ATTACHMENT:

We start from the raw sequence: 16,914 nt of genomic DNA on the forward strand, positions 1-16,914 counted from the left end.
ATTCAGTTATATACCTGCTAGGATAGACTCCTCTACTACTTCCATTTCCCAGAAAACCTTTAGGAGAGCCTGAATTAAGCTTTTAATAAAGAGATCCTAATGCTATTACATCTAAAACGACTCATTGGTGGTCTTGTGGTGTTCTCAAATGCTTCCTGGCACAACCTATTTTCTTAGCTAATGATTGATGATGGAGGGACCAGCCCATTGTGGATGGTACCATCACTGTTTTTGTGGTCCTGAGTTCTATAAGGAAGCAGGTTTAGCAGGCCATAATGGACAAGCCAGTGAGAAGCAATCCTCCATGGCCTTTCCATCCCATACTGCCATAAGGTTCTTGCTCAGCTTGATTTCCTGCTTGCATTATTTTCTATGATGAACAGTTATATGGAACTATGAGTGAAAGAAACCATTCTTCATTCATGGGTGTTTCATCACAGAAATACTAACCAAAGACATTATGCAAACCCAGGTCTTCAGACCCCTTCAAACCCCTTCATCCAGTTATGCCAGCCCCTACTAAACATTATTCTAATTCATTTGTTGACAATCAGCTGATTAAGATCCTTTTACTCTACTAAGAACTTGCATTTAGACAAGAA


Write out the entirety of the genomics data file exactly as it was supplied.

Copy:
We start from the raw sequence: 16,914 nt of genomic DNA on the forward strand, positions 1-16,914 counted from the left end.
ATTCAGTTATATACCTGCTAGGATAGACTCCTCTACTACTTCCATTTCCCAGAAAACCTTTAGGAGAGCCTGAATTAAGCTTTTAATAAAGAGATCCTAATGCTATTACATCTAAAACGACTCATTGGTGGTCTTGTGGTGTTCTCAAATGCTTCCTGGCACAACCTATTTTCTTAGCTAATGATTGATGATGGAGGGACCAGCCCATTGTGGATGGTACCATCACTGTTTTTGTGGTCCTGAGTTCTATAAGGAAGCAGGTTTAGCAGGCCATAATGGACAAGCCAGTGAGAAGCAATCCTCCATGGCCTTTCCATCCCATACTGCCATAAGGTTCTTGCTCAGCTTGATTTCCTGCTTGCATTATTTTCTATGATGAACAGTTATATGGAACTATGAGTGAAAGAAACCATTCTTCATTCATGGGTGTTTCATCACAGAAATACTAACCAAAGACATTATGCAAACCCAGGTCTTCAGACCCCTTCAAACCCCTTCATCCAGTTATGCCAGCCCCTACTAAACATTATTCTAATTCATTTGTTGACAATCAGCTGATTAAGATCCTTTTACTCTACTAAGAACTTGCATTTAGACAAGAA